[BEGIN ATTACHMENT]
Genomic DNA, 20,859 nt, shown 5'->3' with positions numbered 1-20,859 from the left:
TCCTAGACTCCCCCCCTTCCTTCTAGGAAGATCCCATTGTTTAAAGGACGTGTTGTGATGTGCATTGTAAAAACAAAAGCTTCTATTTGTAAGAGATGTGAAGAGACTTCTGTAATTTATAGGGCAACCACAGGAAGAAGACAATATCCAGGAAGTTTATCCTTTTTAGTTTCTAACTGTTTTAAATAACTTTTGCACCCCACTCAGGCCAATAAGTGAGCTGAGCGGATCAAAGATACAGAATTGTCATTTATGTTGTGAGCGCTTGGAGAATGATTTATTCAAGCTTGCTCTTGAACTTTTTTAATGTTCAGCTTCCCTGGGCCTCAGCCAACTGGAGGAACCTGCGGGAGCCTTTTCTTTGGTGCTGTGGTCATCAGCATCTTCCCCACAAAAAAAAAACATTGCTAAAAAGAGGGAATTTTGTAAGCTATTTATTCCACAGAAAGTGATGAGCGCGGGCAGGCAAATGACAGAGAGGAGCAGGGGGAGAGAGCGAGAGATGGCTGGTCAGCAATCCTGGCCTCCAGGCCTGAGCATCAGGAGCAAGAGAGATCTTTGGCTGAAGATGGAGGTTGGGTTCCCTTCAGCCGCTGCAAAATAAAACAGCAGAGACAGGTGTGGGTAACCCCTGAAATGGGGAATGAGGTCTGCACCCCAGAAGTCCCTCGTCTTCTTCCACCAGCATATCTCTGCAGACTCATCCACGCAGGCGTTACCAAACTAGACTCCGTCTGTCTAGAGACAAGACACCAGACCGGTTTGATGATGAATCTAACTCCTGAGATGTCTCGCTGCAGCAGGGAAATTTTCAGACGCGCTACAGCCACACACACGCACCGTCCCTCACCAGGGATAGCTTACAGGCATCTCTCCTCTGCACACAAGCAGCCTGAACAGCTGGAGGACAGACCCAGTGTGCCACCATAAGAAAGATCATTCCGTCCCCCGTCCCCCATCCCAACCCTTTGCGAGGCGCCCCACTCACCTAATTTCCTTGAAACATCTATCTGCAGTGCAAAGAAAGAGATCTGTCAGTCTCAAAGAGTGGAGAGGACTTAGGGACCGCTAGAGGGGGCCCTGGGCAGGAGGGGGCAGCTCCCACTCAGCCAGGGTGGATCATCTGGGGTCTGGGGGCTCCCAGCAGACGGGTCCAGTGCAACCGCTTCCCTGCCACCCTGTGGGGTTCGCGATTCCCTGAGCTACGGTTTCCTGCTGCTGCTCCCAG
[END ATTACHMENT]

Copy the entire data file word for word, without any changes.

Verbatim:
Genomic DNA, 20,859 nt, shown 5'->3' with positions numbered 1-20,859 from the left:
TCCTAGACTCCCCCCCTTCCTTCTAGGAAGATCCCATTGTTTAAAGGACGTGTTGTGATGTGCATTGTAAAAACAAAAGCTTCTATTTGTAAGAGATGTGAAGAGACTTCTGTAATTTATAGGGCAACCACAGGAAGAAGACAATATCCAGGAAGTTTATCCTTTTTAGTTTCTAACTGTTTTAAATAACTTTTGCACCCCACTCAGGCCAATAAGTGAGCTGAGCGGATCAAAGATACAGAATTGTCATTTATGTTGTGAGCGCTTGGAGAATGATTTATTCAAGCTTGCTCTTGAACTTTTTTAATGTTCAGCTTCCCTGGGCCTCAGCCAACTGGAGGAACCTGCGGGAGCCTTTTCTTTGGTGCTGTGGTCATCAGCATCTTCCCCACAAAAAAAAAACATTGCTAAAAAGAGGGAATTTTGTAAGCTATTTATTCCACAGAAAGTGATGAGCGCGGGCAGGCAAATGACAGAGAGGAGCAGGGGGAGAGAGCGAGAGATGGCTGGTCAGCAATCCTGGCCTCCAGGCCTGAGCATCAGGAGCAAGAGAGATCTTTGGCTGAAGATGGAGGTTGGGTTCCCTTCAGCCGCTGCAAAATAAAACAGCAGAGACAGGTGTGGGTAACCCCTGAAATGGGGAATGAGGTCTGCACCCCAGAAGTCCCTCGTCTTCTTCCACCAGCATATCTCTGCAGACTCATCCACGCAGGCGTTACCAAACTAGACTCCGTCTGTCTAGAGACAAGACACCAGACCGGTTTGATGATGAATCTAACTCCTGAGATGTCTCGCTGCAGCAGGGAAATTTTCAGACGCGCTACAGCCACACACACGCACCGTCCCTCACCAGGGATAGCTTACAGGCATCTCTCCTCTGCACACAAGCAGCCTGAACAGCTGGAGGACAGACCCAGTGTGCCACCATAAGAAAGATCATTCCGTCCCCCGTCCCCCATCCCAACCCTTTGCGAGGCGCCCCACTCACCTAATTTCCTTGAAACATCTATCTGCAGTGCAAAGAAAGAGATCTGTCAGTCTCAAAGAGTGGAGAGGACTTAGGGACCGCTAGAGGGGGCCCTGGGCAGGAGGGGGCAGCTCCCACTCAGCCAGGGTGGATCATCTGGGGTCTGGGGGCTCCCAGCAGACGGGTCCAGTGCAACCGCTTCCCTGCCACCCTGTGGGGTTCGCGATTCCCTGAGCTACGGTTTCCTGCTGCTGCTCCCAG